We have provided examples of how to work with conda environments. In this post, we will provide you a walk-through example of how to work with VS Code and virtual environments.
Why working with Virtual Environments
When we work on a Data Science project, which can include a Flask API, it is better to have full control over the libraries used in the project. Moreover, it is more efficient to work with the necessary only libraries. This is because with the virtual environments, the project is reproducible, and we will need to install only the required libraries as stated in the
requirements.txt. Finally, it is less risky to mess with your other projects when you work with virtual environments.
Create a Project Environment
For this example, we call our project “venv_example“, and we have created a folder with the same name. Within this folder, we can create a virtual environment called “myvenv” by running the following command:
# Linux sudo apt-get install python3-venv # If needed python3 -m venv myvenv # macOS python3 -m venv myvenv # Windows python -m venv myvenv
Then, we can open the folder “venv_example” from the VS Code using the File > Open Folder command. Then In VS Code, open the Command Palette (View > Command Palette or (Ctrl+Shift+P)). Then, select the Python: Select Interpreter command and then the environment that we created “myenv“:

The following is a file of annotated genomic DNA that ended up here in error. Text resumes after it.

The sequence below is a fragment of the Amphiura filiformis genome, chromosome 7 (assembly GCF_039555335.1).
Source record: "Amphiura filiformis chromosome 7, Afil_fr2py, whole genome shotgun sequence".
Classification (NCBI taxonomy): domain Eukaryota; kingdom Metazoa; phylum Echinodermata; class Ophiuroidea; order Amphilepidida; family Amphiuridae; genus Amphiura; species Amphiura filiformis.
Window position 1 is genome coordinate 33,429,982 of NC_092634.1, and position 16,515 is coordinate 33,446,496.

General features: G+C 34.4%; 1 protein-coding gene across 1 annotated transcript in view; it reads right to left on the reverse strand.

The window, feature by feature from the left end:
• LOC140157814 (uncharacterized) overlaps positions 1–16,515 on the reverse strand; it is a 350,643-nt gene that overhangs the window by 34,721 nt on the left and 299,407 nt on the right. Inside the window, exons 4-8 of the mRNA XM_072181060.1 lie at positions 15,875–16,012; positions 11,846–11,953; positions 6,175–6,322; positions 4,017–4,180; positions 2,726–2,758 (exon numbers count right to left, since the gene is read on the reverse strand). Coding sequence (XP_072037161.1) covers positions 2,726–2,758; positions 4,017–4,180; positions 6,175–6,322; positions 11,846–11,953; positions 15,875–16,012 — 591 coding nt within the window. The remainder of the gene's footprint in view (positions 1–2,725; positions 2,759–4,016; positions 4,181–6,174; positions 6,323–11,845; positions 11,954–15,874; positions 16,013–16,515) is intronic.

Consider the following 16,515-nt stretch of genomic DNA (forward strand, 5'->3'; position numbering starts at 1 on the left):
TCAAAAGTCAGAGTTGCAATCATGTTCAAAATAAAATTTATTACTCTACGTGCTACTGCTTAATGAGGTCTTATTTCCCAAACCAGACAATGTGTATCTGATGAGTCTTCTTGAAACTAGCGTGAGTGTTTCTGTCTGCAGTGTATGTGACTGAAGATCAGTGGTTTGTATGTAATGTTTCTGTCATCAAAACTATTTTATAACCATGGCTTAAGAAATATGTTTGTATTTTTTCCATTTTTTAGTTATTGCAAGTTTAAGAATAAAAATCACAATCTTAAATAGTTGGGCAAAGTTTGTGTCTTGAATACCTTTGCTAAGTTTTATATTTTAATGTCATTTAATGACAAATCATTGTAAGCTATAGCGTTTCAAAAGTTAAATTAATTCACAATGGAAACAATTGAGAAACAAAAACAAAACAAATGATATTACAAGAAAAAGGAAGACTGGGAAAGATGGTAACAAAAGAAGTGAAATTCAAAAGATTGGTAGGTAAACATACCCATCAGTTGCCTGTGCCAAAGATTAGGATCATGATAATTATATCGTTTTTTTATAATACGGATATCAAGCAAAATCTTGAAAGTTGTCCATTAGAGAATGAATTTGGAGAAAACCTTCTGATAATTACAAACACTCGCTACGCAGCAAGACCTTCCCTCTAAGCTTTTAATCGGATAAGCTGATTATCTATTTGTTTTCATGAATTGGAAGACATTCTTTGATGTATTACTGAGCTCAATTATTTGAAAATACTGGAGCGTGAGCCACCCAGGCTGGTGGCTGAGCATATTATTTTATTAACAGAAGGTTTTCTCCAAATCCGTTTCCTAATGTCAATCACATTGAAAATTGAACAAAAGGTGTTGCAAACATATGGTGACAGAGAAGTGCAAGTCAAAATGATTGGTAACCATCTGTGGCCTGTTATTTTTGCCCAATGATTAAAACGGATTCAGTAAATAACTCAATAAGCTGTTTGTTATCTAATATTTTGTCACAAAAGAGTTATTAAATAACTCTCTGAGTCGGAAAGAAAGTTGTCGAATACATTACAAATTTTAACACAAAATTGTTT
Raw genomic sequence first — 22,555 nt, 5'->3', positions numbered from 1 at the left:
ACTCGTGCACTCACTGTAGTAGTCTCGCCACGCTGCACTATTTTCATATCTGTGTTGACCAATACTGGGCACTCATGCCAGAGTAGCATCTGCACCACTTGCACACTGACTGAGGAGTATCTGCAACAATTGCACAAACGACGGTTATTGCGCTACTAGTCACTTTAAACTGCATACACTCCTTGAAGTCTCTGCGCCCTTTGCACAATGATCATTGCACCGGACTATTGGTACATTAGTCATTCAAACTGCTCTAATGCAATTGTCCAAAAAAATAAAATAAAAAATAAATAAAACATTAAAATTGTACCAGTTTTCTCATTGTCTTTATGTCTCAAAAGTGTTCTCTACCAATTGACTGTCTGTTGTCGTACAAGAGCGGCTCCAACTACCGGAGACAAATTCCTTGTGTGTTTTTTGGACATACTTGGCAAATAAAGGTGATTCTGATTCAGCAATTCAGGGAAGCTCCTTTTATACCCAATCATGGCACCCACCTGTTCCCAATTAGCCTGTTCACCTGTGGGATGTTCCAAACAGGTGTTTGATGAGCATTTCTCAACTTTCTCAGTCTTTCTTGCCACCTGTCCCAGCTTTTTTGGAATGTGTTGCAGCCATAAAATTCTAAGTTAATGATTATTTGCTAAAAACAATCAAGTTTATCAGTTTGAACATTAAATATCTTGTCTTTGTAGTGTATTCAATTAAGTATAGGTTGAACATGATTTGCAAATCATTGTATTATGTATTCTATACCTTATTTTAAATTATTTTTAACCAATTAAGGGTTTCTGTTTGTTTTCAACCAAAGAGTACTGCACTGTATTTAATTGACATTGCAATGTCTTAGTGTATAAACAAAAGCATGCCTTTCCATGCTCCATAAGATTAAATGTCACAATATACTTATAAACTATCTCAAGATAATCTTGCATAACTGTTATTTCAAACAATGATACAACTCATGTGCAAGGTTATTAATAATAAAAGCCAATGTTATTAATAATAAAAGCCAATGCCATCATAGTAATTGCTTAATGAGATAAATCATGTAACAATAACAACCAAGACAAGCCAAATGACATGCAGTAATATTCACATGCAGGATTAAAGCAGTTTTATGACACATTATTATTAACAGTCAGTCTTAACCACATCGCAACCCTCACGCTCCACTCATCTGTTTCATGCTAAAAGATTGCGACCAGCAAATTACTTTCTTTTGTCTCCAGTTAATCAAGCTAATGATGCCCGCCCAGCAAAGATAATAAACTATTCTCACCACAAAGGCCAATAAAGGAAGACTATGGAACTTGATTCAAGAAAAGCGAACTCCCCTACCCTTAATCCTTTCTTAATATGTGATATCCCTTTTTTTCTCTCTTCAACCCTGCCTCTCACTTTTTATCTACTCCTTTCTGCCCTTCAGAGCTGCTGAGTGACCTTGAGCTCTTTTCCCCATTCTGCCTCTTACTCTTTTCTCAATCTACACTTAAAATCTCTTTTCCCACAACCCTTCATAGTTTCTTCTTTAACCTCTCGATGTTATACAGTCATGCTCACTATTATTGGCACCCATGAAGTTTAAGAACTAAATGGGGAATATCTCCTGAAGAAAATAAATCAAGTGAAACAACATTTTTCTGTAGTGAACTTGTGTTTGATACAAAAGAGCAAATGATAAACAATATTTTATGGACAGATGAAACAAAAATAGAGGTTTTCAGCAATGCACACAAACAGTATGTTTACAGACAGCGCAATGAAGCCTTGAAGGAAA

Then run Terminal: Create New Terminal (Ctrl+Shift+`)) from the Command Palette, that opens a new python terminal and in parallel it activates the virtual environment.
Confirm that that new environment is selected (Hint: look at the blue status bar at the bottom of the VS code) and then update the
pip in the virtual environment:
python -m pip install --upgrade pip
Finally, let’s install the pandas and flask libraries
python -m pip install flask python -m pip install pandas
Create a requirement.txt file
pip freeze command we can generate the
requirement.txt file based on the libraries that we installed in our virtual environment.
In the terminal of the activated virtual environment, we can run:
pip freeze > requirements.txt
As we can see, in our folder, there is the
requirements.txt file as well as the
myenv folder. Now, anyone can create the same environment by running the
pip install -r requirements.txt command to reinstall the packages.
Another way to activate the environment is by running
source myvenv/bin/activate (Linux/macOS) or myv
How to Delete the Environment
In case that you want to remove the environment, you can simply run:
rm -rf myvenv
2 thoughts on “How to work with VS Code and Virtual Environments in Python”
It helped me a lot.
thank you, really helped